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Is July 4th Really Independence Day?



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From left are bugler Roger Spitz, Roger Wise, Elena Matchen, Paul Prescott, Bill Kabel, Vesta Smith and John Mortison. (click for larger version)
June 30, 2014
ALPHARETTA, Ga. – With July 4 on the horizon, countless Americans look forward to displays of fireworks all over the nation to celebrate Independence Day. We grill hot dogs, eat apple pie and light sparklers in revelry, but many Americans may not know that July 4 might not actually be the nation's day of true independence.

The American Heritage Society of Georgia gathered at Alpharetta City Hall Tuesday, June 24 to present a historical, educational celebration of its "Understanding the Foundation of America" series. This particular segment highlighted the details of the writing and circumstances of the Declaration of Independence.

"The Declaration of Independence didn't just happen," said Vietnam veteran Bill Kabel. "There were a lot of little incidents that collectively had an impression on Americans. Ultimately, these incidents led to the Declaration of Independence."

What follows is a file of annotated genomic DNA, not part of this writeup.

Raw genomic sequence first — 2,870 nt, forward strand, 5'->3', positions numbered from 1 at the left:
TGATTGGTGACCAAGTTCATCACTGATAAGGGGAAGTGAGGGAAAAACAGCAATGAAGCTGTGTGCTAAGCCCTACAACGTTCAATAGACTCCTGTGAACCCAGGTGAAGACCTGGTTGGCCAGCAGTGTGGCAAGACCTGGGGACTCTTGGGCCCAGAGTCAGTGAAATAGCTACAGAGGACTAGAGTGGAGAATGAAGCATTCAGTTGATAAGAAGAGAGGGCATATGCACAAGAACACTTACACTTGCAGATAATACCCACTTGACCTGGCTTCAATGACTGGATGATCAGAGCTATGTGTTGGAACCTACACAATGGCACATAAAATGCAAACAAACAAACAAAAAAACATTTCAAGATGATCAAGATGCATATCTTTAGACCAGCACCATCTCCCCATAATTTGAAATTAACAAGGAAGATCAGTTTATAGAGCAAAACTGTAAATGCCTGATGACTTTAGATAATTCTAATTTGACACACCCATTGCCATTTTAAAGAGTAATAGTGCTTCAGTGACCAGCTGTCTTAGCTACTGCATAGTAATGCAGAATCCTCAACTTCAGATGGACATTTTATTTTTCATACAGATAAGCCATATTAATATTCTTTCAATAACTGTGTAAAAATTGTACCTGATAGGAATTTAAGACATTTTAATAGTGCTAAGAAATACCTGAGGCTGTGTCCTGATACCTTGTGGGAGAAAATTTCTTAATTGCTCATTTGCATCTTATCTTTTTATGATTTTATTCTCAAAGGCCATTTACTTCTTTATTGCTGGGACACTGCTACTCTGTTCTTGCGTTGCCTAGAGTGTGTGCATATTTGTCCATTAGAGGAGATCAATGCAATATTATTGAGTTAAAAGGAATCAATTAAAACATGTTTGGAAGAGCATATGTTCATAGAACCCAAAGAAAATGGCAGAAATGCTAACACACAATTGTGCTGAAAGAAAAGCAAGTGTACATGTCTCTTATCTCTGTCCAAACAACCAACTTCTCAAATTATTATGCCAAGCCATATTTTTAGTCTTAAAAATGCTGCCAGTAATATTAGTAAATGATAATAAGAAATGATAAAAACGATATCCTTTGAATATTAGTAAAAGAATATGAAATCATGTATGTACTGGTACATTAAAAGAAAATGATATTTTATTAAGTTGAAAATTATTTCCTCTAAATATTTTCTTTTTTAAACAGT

Kabel refreshed the audience's memory on taxes like the Sugar Act and the Stamp Act that contributed to American unrest over taxation without representation. In 1766, when England's Parliament passed the Declaratory Act in a show of dominance over the colonies, discontent grew among Americans. American resistance to Parliament's displays of authority eventually resulted in the Boston Massacre in 1770.

Several more acts by Parliament brought about the first Continental Congress, the inception of the idea for American independence.

"Think what would have happened with a little understanding from Parliament, how different things would be today" said Kabel. "But that was not forthcoming."

As the American founding fathers continued to gather, they were challenged to create a document that would persuade all Americans to join the cause for the nation's liberation. The Declaration of Independence was born. A common misconception about this historical document, however, feeds back to the very date on which we celebrate our independence.

Many Americans are under the impression that the Declaration of Independence was signed on July 4, which is not true. Independence was passed July 2, and the wording of the Declaration of Independence was approved July 4; the document would not be signed by every participant until several years later.

Regardless of the date it happens, having an "official" day of independence is necessary to give American citizens an opportunity to unite in celebration and appreciation of liberty.

To learn more about the American Heritage Society of Georgia and its upcoming educational segments, visit www.AmericanHeritageSocietyofGeorgia.com.

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